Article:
Over a five-week period last summer, 18 second-graders at the Grafton Public Library were randomly divided into two groups: for 30 minutes each week, half read aloud to a dog and half read to a person.
The children were allowed to choose whatever books they wanted, and read to the same dog each week, settling in on a large dog bed with their canine companion. Freeman noted that children seemed to prefer to read books about animals, seeming to want to choose stories the dogs could relate to.
"The kids seem to particularly like the dog-themed books; they seem to think the dogs really enjoy hearing about those," [Tufts scientist Lisa] Freeman said. Those who read aloud to a person might be corrected or prompted if they made a mistake, while the children reading to the dogs would be corrected through the dogs, meaning that the handler might say something like, "I don't think she understood that last word."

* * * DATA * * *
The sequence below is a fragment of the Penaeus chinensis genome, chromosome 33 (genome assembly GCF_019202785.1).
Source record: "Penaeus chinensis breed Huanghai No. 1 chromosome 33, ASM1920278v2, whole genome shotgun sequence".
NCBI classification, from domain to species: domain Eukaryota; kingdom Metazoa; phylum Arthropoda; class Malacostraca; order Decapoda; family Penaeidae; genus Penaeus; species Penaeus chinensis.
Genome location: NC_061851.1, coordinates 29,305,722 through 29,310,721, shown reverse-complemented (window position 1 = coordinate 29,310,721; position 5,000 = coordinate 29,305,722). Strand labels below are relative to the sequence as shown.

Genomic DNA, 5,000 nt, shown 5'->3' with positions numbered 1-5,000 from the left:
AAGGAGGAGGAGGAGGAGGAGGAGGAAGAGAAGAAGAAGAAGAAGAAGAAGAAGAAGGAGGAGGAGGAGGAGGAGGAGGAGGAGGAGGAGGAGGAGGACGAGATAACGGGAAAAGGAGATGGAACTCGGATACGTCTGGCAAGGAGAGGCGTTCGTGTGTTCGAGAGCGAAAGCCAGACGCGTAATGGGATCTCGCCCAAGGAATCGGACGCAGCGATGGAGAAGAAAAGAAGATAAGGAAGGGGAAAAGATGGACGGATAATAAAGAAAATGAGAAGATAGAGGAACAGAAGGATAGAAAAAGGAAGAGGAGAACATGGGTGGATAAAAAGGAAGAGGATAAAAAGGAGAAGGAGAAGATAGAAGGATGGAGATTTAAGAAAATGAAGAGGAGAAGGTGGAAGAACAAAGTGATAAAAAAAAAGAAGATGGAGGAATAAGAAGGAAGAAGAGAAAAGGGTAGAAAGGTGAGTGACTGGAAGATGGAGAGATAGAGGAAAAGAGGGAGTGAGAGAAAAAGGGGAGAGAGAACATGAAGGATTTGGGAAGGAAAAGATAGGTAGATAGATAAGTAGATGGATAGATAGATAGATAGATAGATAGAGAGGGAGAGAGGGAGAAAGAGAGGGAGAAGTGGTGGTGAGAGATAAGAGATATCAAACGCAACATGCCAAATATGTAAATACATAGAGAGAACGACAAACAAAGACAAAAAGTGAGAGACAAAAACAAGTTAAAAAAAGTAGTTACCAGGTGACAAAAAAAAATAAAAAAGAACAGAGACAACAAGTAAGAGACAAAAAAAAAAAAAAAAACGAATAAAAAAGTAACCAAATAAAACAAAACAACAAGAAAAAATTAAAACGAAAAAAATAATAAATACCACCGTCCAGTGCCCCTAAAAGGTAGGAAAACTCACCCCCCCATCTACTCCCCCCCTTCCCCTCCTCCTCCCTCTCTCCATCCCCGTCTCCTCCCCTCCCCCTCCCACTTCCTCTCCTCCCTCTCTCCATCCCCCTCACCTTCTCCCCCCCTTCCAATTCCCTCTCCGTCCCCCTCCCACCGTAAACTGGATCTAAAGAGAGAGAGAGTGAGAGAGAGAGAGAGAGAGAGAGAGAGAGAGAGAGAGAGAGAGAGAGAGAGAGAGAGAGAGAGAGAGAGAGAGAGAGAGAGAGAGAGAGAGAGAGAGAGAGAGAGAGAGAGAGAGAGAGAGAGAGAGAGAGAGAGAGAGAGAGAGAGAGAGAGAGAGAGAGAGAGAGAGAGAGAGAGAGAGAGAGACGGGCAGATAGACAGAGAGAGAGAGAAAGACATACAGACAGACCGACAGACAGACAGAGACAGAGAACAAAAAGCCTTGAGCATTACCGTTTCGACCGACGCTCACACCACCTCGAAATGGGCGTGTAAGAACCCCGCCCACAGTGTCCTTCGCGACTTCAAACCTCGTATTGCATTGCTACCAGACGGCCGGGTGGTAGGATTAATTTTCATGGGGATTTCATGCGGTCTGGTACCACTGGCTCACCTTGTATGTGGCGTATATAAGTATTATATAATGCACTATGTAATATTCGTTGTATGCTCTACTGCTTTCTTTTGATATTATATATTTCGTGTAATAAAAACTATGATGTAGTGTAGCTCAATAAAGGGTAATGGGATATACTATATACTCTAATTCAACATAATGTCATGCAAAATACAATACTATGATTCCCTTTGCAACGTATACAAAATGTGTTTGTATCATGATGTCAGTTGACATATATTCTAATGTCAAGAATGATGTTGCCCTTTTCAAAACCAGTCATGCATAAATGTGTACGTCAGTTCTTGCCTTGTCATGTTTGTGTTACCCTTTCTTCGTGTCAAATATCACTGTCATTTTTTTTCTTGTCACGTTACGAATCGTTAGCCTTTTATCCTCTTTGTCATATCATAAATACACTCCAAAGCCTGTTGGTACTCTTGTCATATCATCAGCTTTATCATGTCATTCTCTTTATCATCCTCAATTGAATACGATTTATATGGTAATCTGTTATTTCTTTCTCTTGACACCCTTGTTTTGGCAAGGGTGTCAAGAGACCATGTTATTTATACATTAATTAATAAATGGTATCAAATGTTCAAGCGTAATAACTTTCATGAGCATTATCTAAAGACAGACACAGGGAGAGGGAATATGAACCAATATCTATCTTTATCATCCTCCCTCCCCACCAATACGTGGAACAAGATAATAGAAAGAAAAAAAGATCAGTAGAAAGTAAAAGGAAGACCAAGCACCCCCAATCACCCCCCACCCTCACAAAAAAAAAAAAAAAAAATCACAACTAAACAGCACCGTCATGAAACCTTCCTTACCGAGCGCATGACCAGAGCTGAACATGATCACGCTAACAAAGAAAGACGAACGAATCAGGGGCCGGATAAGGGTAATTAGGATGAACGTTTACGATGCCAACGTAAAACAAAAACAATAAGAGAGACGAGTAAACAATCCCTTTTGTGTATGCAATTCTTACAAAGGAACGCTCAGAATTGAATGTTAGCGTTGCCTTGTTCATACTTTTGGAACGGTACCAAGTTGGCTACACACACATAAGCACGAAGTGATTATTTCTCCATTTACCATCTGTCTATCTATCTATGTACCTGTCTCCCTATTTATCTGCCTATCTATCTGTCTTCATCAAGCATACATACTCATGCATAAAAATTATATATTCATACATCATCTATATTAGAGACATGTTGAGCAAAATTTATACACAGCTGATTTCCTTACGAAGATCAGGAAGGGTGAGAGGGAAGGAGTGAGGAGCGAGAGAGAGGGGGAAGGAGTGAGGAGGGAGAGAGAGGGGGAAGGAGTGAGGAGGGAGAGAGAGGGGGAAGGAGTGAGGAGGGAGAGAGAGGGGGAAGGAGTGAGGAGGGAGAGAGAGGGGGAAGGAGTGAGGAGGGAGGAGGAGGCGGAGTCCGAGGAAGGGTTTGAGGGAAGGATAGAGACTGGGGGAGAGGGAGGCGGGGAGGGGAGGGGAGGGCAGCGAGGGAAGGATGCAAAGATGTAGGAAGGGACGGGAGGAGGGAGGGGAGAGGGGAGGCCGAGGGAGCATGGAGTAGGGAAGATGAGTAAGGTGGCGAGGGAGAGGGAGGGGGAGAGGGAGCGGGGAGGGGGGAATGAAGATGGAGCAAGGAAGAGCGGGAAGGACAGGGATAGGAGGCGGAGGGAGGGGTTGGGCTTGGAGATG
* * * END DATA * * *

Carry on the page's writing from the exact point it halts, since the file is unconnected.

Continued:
At the end of the five weeks, the children's abilities were measured. This was a small sample, and the results were not statistically significant, but researchers saw a signal of a difference, with an increase in the words read per minute by the children in the dog group, and a decrease among children who spent the time reading to humans.
The researchers also measured the change in the children's attitudes toward reading using a survey that involved a cartoon cat -- Garfield. The survey showed Garfield in a range of moods, from extremely satisfied to very upset, and was used to judge children's attitudes toward reading. The dog reading group showed a slight favorable increase in their feelings toward reading, and the control group underwent a slight decrease. No children dropped out of the dog program, whereas a third of the children dropped out of the control group.
(image via: http://latimesblogs.latimes.com/)